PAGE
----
Children Left out in the Cold - Alliance Publish Budget 2011 Analysis

Published date: 
8 Dec 2010

Immediate Release: Wednesday 08 December 2010 
Today, the Children’s Rights Alliance issues a detailed analysis of Budget 2011.  The Minister for Finance’s speech yesterday only gave a snapshot of the Budget’s impact on our children’s futures.  Much of the media attention has rightly focused on the savage cuts to Child Benefit, but our analysis today also details the changes found in the fine print across a range of Departments.  Today we tell the story behind the headlines.  Cuts across the board in social welfare, child benefit, education, health and various other Departments have a massive cumulative impact on children.  Children have been left out in the cold by this Budget.  Here is a snapshot of the positives and negatives from Budget 2011
Key Positives
•  Allocation of €3m for Constitutional Referendum on Children’s Rights in 2011
•  Allocation of €9m to the delivery of the Ryan Report Implementation Plan
•  Maintaining funding for Universal Free Pre-School Year
• Commitment of €15m to priority Mental Health projects
Key Negatives
• A cut of €10 (€20 for the third child) to the Child Benefit Payment
• No protection from the cut to Child Benefit for low income families
• Cut in Education affecting the most disadvantaged, including Traveller children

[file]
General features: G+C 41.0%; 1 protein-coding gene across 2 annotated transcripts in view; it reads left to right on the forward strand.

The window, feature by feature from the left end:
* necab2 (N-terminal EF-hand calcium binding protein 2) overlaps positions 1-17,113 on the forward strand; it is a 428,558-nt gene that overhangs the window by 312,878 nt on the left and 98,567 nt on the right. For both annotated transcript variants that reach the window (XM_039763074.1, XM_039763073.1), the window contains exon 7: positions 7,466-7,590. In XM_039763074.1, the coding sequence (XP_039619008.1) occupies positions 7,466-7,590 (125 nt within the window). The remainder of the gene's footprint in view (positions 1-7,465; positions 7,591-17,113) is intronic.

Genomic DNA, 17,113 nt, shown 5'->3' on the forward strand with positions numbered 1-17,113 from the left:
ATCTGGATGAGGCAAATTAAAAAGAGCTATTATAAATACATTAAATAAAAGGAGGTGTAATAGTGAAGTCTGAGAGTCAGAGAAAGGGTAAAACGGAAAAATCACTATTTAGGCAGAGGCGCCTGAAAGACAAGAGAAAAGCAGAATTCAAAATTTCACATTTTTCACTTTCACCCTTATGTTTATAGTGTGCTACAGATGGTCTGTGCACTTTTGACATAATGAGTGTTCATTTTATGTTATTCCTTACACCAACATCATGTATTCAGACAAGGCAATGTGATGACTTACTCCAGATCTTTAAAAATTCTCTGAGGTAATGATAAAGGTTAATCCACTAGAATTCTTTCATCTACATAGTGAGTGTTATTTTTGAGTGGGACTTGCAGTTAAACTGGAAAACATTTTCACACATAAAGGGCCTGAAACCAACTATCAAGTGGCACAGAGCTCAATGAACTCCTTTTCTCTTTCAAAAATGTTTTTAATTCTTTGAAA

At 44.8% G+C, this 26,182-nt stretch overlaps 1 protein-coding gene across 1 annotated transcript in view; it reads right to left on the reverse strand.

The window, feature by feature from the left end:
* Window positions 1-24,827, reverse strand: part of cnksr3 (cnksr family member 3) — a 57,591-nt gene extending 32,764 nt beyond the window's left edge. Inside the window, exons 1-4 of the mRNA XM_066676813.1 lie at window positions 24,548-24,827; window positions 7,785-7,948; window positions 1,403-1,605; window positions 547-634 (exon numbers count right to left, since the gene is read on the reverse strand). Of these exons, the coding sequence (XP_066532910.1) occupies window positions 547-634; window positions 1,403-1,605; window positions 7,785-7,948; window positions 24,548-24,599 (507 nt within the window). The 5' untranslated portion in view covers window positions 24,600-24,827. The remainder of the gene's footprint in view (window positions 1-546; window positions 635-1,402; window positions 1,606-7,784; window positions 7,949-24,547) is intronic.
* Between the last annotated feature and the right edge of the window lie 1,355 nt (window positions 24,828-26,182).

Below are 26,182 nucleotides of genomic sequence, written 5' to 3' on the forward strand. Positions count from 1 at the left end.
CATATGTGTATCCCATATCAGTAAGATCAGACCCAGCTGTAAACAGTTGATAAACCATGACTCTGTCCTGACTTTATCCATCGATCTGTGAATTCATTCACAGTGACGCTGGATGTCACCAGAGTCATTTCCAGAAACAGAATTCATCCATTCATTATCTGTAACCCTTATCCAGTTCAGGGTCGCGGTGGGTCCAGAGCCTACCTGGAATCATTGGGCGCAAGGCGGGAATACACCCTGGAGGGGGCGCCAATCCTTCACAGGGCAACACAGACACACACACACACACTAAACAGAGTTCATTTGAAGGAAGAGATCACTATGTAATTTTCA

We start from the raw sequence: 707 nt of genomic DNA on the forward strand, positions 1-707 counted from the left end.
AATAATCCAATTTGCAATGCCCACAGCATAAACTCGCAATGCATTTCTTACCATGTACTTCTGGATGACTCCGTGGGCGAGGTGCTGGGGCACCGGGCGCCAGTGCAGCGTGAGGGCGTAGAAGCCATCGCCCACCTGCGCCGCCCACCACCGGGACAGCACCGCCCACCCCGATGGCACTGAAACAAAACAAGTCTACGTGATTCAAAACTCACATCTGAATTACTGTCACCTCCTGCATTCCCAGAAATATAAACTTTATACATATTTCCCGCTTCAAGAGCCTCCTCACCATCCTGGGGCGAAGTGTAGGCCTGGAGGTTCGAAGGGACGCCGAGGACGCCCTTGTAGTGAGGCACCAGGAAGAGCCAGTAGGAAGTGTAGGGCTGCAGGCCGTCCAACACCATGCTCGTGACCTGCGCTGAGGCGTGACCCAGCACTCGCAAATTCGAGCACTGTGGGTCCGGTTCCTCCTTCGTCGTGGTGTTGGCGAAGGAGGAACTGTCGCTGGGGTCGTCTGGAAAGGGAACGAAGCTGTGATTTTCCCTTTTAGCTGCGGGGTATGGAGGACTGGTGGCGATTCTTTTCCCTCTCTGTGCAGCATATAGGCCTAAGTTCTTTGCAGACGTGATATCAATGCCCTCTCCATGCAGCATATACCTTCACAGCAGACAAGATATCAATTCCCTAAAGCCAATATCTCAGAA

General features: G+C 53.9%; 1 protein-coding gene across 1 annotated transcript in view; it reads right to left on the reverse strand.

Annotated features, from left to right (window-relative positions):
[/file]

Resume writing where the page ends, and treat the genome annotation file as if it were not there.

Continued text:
• Cuts to Adult Social Welfare Rates and cumulative cuts affecting families
• Cut to Youth Justice Budget, down by a quarter
• No change to alcohol pricing

The Children’s Rights Alliance Analysis of Budget 2011 and its Impact on Children is attached to this email and is also available for download from


Róisín Fitzgerald – Communications Officer - Children’s Rights Alliance – 087 7702845

Jillian van Turnhout, Chief Executive is available for comment

Notes to Editor:
The Children’s Rights Alliance is a coalition of over 90 non-governmental organisations (NGOs) working to secure the rights and needs of children in Ireland, by campaigning for the full implementation of the UN Convention on the Rights of the Child.  It aims to improve the lives of all children under 18, through securing the necessary changes in Ireland’s laws, policies and services.

Children's Rights Alliance